There are six main hepatitis C genotypes, named 1, 2, 3, 4, 5, and 6. Hepatitis C is a bloodborne disease caused by the hepatic C virus (HCV). The virus attacks the liver, often without symptoms for many years, and can eventually cause liver infection, scarring, and ultimately failure. All hepatitis C genotypes, however, can be managed with treatment, though the exact indications may change depending on the genotype and subtype. Hepatitis C genotypes 1, 2, and 3 are the most common, and 2 and 3 have the most successful cure rates.
The hepatitis C virus is transmitted through intravenous drug use; sex; blood transfusions and organ transplants before HCV screening was required; dirty instruments for medical use, piercing, or tattooing; or in utero from mother to child. The first sixth months after infection is called the acute phase, and is the period of time when the disease is most treatable. Most people, however, do not experience any symptoms during this time and don’t catch the disease until it has developed into its chronic phase and begun to cause liver scarring. Symptoms during the acute phase mimic mild flu symptoms and chronic hepatitis C may be characterized by jaundice, nausea, decreased appetite, fatigue, joint pain, mood changes, and trouble sleeping. As the disease progresses to cirrhosis, or extensive scarring, it can cause enlargement of the veins, or varices, build-up of fluid in the abdomen, or ascites, stunted liver function, and confusion or coma.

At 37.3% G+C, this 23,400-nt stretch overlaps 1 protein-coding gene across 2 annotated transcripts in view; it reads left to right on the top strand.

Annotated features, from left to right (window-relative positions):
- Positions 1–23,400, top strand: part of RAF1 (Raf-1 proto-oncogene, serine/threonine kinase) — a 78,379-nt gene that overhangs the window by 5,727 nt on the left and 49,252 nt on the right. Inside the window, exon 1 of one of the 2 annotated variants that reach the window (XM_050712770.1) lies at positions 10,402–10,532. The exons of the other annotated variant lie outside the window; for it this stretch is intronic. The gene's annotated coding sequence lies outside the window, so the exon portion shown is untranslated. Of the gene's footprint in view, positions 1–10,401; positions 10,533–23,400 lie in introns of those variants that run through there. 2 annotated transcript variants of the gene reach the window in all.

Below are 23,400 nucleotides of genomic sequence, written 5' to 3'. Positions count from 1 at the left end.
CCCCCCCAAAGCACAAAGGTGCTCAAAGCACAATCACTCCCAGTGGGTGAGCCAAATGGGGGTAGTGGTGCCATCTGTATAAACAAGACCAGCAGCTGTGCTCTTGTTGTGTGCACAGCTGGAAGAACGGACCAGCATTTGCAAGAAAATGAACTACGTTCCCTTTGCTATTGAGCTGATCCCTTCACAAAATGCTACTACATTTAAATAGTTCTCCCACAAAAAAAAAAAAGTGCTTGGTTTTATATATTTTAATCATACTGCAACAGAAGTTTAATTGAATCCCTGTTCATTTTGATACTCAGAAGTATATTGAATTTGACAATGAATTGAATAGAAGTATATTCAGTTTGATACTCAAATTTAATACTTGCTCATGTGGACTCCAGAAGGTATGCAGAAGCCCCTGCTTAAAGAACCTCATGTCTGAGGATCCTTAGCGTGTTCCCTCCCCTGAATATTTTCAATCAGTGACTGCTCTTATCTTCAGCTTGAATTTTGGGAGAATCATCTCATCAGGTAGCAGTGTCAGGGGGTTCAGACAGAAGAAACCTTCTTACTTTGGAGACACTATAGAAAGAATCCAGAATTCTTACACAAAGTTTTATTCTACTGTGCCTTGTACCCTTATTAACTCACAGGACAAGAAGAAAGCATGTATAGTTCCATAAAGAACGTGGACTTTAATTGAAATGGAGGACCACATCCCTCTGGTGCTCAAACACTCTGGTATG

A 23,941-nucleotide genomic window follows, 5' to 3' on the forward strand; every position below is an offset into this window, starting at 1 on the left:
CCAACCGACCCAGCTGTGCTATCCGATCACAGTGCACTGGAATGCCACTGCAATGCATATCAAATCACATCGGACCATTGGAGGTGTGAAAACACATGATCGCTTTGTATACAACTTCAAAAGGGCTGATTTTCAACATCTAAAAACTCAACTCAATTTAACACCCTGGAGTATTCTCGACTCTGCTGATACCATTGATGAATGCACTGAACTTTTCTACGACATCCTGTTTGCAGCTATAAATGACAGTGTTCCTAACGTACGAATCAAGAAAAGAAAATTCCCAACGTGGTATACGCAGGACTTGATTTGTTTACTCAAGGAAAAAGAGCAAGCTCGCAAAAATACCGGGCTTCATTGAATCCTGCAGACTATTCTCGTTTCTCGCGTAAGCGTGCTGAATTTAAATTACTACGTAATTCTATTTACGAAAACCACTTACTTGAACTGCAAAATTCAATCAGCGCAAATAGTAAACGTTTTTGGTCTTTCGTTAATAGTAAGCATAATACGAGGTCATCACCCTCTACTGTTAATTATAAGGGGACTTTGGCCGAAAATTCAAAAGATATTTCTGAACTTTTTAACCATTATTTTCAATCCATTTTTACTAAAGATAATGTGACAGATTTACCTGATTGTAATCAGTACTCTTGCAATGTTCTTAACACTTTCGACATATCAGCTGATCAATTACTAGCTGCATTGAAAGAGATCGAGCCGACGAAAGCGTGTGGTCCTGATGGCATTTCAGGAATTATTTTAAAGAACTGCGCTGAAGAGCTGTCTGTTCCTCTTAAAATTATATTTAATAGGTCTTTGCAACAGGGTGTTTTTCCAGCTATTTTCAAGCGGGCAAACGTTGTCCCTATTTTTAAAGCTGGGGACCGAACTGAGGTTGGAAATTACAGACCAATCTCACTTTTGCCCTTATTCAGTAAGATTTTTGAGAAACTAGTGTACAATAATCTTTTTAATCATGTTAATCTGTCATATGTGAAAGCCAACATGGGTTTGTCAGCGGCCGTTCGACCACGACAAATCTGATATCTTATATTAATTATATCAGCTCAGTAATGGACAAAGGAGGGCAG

The hepatitis C virus is a very small RNA virus, or a virus that uses RNA as its genetic material. The various genotypes share the same basic form of the virus, with RNA on the inside and an outer layer composed of proteins and enzymes, which enables the virus to hijack the cells of the liver to reproduce themselves.
The different hepatitis C genotypes have slightly different genetic makeup, however, allowing the virus to evade scientists’ attempts to develop a vaccine that will work against all of the hepatitis C genotypes and the many subtypes. While the genotype can determine the duration of treatment and the likelihood of success, it is not thought to determine the extent of liver damage. Some studies have also indicated that different genotypes may respond differently to different types of interferon treatments.
Hepatitis C genotypes 1, 2, and 3 are the most common genotypes, especially in the United States. HCV 1 has two subtypes, 1a and 1b. 1a is the most common type of hepatitis C in North and South America and 1b is the most common type in Europe and Asia. It is more difficult to treat than genotypes 2 or 3 and is usually treated with higher doses of ribavirin or interferon for a longer amount of time. Genotype 2 has three subtypes, 2a, which is common to China and Japan, 2b, which is common to the United States and Northern Europe, and 2c, which is common to Southern and Western Europe. Genotype 3 is most common in the South Pacific. Both hepatitis C genotypes 2 and 3 have shorter treatment periods, usually around six months, lower doses of ribavirin or interferon, and higher cure rates.